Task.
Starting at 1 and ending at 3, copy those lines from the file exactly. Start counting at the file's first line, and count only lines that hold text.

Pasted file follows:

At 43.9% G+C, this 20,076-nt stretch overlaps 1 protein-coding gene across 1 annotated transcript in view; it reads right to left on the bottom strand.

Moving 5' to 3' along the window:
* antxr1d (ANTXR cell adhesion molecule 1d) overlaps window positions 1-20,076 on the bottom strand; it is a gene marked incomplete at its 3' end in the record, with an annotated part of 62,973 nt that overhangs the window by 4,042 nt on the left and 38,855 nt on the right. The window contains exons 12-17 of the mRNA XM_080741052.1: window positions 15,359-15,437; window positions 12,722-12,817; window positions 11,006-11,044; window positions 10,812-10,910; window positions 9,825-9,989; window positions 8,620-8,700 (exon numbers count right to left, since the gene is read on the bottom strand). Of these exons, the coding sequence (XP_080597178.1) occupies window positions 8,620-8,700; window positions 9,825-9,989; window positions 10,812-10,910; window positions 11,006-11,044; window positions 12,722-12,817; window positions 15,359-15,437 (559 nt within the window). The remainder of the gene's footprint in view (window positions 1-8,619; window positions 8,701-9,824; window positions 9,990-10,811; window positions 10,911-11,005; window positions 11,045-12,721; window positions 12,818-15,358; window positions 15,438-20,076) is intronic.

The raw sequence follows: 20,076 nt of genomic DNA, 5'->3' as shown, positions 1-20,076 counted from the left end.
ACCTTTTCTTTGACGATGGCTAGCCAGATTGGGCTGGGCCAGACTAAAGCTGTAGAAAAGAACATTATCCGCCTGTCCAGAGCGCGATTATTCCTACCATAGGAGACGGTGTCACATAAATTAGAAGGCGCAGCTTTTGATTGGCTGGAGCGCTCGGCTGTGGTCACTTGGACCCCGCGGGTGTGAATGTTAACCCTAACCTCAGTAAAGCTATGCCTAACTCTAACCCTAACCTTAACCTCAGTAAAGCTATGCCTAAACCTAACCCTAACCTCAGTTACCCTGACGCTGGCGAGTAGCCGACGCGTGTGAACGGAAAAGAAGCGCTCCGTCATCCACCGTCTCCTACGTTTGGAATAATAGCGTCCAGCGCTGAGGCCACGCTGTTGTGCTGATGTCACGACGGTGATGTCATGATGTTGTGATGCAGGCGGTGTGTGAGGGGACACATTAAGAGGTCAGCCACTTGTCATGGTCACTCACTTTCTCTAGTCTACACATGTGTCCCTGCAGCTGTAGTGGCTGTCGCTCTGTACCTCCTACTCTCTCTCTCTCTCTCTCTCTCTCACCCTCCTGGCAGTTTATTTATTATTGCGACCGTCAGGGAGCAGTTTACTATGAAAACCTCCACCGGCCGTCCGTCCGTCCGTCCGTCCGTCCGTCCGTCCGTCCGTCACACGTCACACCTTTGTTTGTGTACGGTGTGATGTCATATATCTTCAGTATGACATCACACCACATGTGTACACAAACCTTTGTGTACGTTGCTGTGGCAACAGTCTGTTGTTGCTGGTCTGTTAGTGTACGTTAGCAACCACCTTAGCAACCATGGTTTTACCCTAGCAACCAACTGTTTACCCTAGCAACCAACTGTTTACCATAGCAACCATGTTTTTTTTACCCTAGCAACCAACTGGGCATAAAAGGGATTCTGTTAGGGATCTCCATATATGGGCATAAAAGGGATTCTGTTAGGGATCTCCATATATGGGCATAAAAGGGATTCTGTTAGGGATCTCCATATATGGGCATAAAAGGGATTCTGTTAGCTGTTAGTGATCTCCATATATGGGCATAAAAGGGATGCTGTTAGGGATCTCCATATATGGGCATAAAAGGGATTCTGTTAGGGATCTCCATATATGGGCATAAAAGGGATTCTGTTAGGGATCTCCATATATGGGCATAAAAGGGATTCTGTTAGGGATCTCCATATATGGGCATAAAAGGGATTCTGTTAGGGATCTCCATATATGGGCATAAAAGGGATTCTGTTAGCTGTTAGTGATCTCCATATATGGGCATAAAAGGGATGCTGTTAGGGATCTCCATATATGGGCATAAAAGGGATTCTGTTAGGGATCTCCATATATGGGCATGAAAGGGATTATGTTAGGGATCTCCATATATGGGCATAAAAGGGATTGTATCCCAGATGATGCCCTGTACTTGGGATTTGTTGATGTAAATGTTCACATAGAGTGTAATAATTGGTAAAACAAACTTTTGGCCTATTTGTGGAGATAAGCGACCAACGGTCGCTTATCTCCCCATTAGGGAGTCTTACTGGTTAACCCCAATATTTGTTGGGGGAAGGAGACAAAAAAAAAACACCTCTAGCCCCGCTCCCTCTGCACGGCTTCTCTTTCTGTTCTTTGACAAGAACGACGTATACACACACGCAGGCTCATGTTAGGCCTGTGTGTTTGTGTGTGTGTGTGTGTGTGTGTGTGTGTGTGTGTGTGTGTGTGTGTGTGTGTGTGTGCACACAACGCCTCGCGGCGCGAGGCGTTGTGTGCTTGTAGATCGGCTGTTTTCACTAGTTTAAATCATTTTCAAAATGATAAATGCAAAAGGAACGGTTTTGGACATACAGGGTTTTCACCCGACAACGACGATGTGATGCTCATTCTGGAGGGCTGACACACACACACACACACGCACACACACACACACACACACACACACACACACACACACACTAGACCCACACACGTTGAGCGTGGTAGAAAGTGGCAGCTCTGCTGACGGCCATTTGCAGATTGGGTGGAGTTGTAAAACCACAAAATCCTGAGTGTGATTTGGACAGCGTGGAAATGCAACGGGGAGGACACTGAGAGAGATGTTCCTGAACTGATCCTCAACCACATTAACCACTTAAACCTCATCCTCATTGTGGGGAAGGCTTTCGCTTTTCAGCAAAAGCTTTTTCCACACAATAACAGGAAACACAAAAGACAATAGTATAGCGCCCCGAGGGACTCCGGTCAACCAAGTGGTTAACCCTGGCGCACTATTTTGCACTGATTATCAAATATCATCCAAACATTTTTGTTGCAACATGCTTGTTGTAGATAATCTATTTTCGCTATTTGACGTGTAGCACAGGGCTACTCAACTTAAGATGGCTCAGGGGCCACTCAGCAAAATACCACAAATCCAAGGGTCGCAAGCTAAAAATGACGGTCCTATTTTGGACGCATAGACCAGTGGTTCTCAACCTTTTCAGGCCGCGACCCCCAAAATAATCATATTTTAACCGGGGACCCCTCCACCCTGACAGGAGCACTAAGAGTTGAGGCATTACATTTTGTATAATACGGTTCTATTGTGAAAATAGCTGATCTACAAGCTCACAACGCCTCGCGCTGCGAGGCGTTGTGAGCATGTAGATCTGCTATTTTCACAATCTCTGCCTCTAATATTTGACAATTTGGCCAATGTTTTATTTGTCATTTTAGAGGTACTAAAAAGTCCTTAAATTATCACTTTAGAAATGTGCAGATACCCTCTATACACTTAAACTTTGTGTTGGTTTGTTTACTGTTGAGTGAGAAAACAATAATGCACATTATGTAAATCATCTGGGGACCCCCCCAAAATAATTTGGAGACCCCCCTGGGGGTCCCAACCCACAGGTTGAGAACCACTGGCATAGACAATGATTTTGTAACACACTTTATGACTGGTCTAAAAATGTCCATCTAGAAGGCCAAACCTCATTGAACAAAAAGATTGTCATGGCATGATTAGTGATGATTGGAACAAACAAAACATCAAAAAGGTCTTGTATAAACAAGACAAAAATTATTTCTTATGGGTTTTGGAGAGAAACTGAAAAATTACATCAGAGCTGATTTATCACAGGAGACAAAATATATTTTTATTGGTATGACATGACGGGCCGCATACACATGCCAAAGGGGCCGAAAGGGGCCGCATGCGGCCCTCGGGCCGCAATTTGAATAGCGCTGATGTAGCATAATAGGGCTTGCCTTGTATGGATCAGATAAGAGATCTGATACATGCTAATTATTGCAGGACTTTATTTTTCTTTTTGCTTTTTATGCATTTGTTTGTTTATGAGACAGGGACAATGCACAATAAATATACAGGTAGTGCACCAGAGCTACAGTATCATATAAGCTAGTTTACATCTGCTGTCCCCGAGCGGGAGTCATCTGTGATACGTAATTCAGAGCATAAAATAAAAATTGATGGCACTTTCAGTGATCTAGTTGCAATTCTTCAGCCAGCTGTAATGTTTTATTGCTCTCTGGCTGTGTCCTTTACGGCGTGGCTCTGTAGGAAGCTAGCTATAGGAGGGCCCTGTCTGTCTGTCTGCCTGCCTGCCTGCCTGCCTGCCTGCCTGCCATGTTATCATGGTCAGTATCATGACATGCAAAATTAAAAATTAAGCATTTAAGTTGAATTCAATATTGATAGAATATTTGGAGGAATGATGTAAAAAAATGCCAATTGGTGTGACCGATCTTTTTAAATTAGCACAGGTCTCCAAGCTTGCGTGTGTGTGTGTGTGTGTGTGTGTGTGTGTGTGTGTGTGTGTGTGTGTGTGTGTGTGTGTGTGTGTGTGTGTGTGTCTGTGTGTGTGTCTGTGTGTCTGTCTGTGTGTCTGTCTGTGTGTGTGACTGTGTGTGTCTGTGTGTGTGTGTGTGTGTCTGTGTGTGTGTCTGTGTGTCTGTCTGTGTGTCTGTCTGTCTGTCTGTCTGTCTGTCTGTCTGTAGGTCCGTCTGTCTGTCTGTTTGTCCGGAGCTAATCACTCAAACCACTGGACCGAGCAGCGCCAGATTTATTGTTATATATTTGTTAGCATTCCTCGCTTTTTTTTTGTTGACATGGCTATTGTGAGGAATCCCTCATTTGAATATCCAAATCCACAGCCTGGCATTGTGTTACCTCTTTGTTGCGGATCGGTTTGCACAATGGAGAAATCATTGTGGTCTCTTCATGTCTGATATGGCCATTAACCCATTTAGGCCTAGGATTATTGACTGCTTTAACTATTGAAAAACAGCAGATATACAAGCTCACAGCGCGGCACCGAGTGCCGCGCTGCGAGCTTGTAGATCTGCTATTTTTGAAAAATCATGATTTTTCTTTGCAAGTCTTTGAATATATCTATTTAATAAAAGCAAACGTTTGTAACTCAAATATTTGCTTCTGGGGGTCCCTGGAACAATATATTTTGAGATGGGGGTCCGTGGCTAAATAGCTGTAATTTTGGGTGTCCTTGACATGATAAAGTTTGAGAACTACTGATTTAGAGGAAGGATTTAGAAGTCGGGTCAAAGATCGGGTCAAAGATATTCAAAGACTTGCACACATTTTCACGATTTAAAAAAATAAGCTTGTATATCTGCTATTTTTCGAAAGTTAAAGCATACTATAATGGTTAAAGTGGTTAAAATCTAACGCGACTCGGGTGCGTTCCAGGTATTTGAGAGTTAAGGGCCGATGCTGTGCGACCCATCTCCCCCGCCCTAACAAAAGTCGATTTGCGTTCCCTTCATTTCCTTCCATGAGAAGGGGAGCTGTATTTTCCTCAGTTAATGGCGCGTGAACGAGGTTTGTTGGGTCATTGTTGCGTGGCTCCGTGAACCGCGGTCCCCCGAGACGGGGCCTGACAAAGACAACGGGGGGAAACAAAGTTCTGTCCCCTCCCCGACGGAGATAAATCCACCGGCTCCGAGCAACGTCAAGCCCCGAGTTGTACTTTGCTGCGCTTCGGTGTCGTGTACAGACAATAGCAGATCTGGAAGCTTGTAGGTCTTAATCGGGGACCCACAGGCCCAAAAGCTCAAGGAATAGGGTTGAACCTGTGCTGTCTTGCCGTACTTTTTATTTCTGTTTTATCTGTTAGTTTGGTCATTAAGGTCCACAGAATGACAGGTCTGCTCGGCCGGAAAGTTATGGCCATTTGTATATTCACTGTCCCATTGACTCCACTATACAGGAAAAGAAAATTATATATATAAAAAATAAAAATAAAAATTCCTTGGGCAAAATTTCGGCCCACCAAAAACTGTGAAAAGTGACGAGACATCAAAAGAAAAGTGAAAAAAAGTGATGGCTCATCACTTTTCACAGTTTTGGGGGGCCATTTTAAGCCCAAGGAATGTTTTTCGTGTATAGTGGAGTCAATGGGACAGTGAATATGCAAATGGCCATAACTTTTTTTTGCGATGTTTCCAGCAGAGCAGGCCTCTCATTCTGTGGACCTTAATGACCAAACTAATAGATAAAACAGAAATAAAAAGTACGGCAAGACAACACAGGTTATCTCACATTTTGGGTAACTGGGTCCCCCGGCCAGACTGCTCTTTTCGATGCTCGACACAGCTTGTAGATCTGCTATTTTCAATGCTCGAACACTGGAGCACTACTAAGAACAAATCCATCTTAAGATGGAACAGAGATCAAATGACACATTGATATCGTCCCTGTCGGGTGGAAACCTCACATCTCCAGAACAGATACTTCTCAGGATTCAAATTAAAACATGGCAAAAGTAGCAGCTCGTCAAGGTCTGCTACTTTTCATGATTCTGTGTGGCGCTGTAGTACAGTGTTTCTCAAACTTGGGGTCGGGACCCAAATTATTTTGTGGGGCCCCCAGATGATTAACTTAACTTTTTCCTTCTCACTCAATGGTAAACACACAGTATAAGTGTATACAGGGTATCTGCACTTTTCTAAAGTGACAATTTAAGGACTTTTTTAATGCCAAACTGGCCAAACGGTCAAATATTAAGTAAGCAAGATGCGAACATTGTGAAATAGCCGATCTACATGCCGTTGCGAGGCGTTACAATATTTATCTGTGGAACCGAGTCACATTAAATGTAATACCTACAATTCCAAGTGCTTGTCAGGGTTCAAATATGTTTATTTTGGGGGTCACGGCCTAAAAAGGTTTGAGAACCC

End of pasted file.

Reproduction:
At 43.9% G+C, this 20,076-nt stretch overlaps 1 protein-coding gene across 1 annotated transcript in view; it reads right to left on the bottom strand.

Moving 5' to 3' along the window:
* antxr1d (ANTXR cell adhesion molecule 1d) overlaps window positions 1-20,076 on the bottom strand; it is a gene marked incomplete at its 3' end in the record, with an annotated part of 62,973 nt that overhangs the window by 4,042 nt on the left and 38,855 nt on the right. The window contains exons 12-17 of the mRNA XM_080741052.1: window positions 15,359-15,437; window positions 12,722-12,817; window positions 11,006-11,044; window positions 10,812-10,910; window positions 9,825-9,989; window positions 8,620-8,700 (exon numbers count right to left, since the gene is read on the bottom strand). Of these exons, the coding sequence (XP_080597178.1) occupies window positions 8,620-8,700; window positions 9,825-9,989; window positions 10,812-10,910; window positions 11,006-11,044; window positions 12,722-12,817; window positions 15,359-15,437 (559 nt within the window). The remainder of the gene's footprint in view (window positions 1-8,619; window positions 8,701-9,824; window positions 9,990-10,811; window positions 10,911-11,005; window positions 11,045-12,721; window positions 12,818-15,358; window positions 15,438-20,076) is intronic.